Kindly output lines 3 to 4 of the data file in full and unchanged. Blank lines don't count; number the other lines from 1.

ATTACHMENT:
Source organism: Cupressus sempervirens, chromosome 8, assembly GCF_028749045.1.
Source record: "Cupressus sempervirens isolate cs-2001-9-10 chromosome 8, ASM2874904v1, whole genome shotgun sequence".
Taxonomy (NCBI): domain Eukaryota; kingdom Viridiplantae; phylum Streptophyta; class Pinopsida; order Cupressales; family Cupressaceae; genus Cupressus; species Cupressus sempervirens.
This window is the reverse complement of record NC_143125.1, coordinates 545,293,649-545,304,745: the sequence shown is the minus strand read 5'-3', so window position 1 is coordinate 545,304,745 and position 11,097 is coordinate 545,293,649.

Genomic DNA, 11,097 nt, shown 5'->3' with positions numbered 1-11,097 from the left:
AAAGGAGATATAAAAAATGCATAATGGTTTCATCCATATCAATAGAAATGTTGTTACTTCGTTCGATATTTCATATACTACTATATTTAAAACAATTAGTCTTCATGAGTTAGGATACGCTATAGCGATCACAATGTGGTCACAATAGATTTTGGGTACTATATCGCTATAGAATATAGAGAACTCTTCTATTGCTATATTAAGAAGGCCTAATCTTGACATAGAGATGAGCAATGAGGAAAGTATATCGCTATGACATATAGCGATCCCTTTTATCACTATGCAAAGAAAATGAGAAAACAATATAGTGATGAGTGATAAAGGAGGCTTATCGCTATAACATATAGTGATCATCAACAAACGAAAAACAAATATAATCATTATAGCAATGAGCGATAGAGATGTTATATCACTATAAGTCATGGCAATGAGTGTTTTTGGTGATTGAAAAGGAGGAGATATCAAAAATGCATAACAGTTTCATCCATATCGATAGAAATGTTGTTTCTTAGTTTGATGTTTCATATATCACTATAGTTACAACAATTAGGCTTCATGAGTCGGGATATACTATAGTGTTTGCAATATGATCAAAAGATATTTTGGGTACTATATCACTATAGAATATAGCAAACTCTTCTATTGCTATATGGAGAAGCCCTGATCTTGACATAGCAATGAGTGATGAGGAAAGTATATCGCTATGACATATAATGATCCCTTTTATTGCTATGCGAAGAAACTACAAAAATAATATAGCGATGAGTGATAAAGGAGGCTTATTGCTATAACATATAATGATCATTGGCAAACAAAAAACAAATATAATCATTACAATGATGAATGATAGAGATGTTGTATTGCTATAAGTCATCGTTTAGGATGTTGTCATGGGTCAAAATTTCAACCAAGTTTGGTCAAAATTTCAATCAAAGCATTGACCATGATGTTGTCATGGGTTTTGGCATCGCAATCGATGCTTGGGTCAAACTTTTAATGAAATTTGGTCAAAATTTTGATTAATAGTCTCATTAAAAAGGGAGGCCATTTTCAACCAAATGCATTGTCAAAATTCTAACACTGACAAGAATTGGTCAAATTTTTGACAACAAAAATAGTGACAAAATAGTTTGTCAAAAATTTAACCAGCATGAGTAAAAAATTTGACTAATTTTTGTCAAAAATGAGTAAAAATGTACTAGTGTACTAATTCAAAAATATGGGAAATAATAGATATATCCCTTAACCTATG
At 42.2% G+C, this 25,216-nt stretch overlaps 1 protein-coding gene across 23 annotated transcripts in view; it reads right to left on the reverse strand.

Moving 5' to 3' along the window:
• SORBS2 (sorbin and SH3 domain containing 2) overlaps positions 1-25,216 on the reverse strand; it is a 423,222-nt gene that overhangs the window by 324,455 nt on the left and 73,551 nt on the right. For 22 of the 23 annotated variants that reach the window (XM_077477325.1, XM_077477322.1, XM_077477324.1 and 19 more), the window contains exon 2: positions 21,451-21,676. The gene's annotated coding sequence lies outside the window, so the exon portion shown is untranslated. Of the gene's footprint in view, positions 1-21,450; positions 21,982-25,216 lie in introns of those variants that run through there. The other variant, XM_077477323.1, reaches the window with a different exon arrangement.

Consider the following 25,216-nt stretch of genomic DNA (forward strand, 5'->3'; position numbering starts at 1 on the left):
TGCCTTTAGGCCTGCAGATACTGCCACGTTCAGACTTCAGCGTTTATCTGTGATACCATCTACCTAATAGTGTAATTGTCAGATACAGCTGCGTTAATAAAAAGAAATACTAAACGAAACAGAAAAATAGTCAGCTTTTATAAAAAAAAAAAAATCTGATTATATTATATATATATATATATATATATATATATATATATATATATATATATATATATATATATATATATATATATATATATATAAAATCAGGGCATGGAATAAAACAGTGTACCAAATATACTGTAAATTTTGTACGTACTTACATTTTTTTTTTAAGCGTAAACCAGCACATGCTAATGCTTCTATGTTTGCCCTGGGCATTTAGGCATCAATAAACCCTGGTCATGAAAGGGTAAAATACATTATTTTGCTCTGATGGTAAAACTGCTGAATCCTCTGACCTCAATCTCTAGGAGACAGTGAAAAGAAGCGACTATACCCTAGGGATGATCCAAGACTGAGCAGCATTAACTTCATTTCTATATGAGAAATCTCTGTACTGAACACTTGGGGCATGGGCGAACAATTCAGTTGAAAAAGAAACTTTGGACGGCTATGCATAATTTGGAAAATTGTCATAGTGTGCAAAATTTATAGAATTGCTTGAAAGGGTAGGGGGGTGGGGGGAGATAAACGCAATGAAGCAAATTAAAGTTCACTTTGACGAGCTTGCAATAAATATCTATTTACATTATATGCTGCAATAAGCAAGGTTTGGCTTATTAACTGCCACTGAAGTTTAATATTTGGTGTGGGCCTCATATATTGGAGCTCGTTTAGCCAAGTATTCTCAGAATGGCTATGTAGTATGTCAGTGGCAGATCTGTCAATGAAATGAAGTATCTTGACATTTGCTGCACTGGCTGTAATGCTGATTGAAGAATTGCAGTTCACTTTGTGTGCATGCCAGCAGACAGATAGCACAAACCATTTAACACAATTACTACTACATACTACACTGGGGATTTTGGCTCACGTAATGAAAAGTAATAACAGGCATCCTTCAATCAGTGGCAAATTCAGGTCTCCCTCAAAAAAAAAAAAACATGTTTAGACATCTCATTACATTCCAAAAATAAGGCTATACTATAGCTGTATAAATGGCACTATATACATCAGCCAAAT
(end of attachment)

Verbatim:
Taxonomy (NCBI): domain Eukaryota; kingdom Viridiplantae; phylum Streptophyta; class Pinopsida; order Cupressales; family Cupressaceae; genus Cupressus; species Cupressus sempervirens.
This window is the reverse complement of record NC_143125.1, coordinates 545,293,649-545,304,745: the sequence shown is the minus strand read 5'-3', so window position 1 is coordinate 545,304,745 and position 11,097 is coordinate 545,293,649.